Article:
HOME |  CULT MOVIES | COMPETITIONS | ADVERTISE |  CONTACT US |  ABOUT US
 
 
 
Newest Reviews
We Need to Do Something
Falbalas
Vanguard
A-X-L
Injustice
Bigfoot Hunters
Armitage III: Polymatrix
Girls Nite Out
Moxie!
Five Women for the Killer
Dolce Vita, La
Pig
I Am Belmaya
Lodger, The
Show, The
Beta Test, The
Medium, The
John and the Hole
Survivalist, The
Ape Woman, The
Black Widow
Cop Secret
Dark Eyes of London, The
V/H/S/94
Fay Grim
Night of the Animated Dead
Freshman Year
Escape Room: Tournament of Champions
Anne at 13,000 Ft.
Even Mice Belong in Heaven
Death Screams
Freakscene: The Story of Dinosaur Jr.
Demonia
East, The
Mandabi
Seance
Green Knight, The
Beasts of No Nation
One of Our Aircraft is Missing
Picture Stories
   
 
Newest Articles
Commendably Brief: Short Sharp Shocks Vol. 2 on Blu-ray
Super Silents: Early Universal Vol. 2 on Blu-ray
Fable Fear: The Singing Ringing Tree on Blu-ray
Gunsight Eyes: The Sabata Trilogy on Blu-ray
Bloody Bastard Baby: The Monster/I Don't Want to Be Born on Blu-ray
Night of the Animated Dead: Director Jason Axinn Interview
The ParaPod: A Very British Ghost Hunt - Interview with Director/Star Ian Boldsworth
On the Right Track: Best of British Transport Films Vol. 2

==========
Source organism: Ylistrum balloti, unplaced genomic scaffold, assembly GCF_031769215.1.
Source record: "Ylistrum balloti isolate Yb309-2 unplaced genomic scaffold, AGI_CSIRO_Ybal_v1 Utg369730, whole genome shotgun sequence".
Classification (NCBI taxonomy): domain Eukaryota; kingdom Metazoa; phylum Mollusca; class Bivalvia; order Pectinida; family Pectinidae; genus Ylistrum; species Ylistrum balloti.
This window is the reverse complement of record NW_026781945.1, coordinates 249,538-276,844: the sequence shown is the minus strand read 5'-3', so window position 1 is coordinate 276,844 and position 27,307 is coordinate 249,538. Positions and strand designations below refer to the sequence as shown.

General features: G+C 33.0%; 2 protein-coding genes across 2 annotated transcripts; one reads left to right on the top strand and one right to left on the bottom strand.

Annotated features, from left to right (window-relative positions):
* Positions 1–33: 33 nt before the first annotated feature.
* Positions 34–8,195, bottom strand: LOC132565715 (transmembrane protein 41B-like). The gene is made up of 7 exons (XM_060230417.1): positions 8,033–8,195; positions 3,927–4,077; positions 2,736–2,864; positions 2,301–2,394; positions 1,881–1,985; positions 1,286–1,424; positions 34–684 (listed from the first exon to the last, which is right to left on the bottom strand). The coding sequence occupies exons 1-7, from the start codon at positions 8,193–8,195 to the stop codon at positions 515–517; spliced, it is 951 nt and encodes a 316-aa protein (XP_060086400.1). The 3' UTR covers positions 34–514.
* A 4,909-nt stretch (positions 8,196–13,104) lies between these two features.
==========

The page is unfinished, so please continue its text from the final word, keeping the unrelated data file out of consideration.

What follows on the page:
The Guns of Nutty Joan: Johnny Guitar on Blu-ray
Intercourse Between Two Worlds: Twin Peaks Fire Walk with Me/The Missing Pieces on Blu-ray
Enjoy the Silents: Early Universal Vol. 1 on Blu-ray
Masterful: The Servant on Blu-ray
70s Sitcom Dads: Bless This House and Father Dear Father on Blu-ray
Going Under: Deep Cover on Blu-ray
Child's Play: Children's Film Foundation Bumper Box Vol. 3 on DVD
Poetry and Motion: Great Noises That Fill the Air on DVD
Too Much to Bear: Prophecy on Blu-ray
Truth Kills: Blow Out on Blu-ray
A Monument to All the Bullshit in the World: 1970s Disaster Movies
Take Care with Peanuts: Interview with Melissa Menta (SVP of Marketing)
Silent is Golden: Futtocks End... and Other Short Stories on Blu-ray
Winner on Losers: West 11 on Blu-ray
Freewheelin' - Bob Dylan: Odds and Ends on Digital
Never Sleep: The Night of the Hunter on Blu-ray
Sherlock vs Ripper: Murder by Decree on Blu-ray
   
 
  Hook Line and Sinker Hotel Hysteria
Year: 1930
Director: Edward F. Cline
Stars: Bert Wheeler, Robert Woolsey, Dorothy Lee, Ralph Harolde, Jobyna Howland, Natalie Moorhead, Hugh Herbert, George F. Marion, Stanley Fields, William B. Davidson
Genre: ComedyBuy from Amazon
Rating:  5 (from 1 vote)
Review: Insurance salesmen Boswell (Bert Wheeler) and Ganzy (Robert Woolsey) are pedalling their tandem along the road when they hear a siren and a motorcycle cop appears, pulling them over. He tells them they're going to get a ticket for a traffic violation, but the fast-talking duo manage to distract him with one of their policies; as Ganzy does so, another driver draws up and stops to wait for them to finish. Sensing another business opportunity, Boswell is dispatched to discuss a policy with her, finds out she is rich heiress Mary Marsh (Dorothy Lee), and before they know it they have decided to help with her hotel...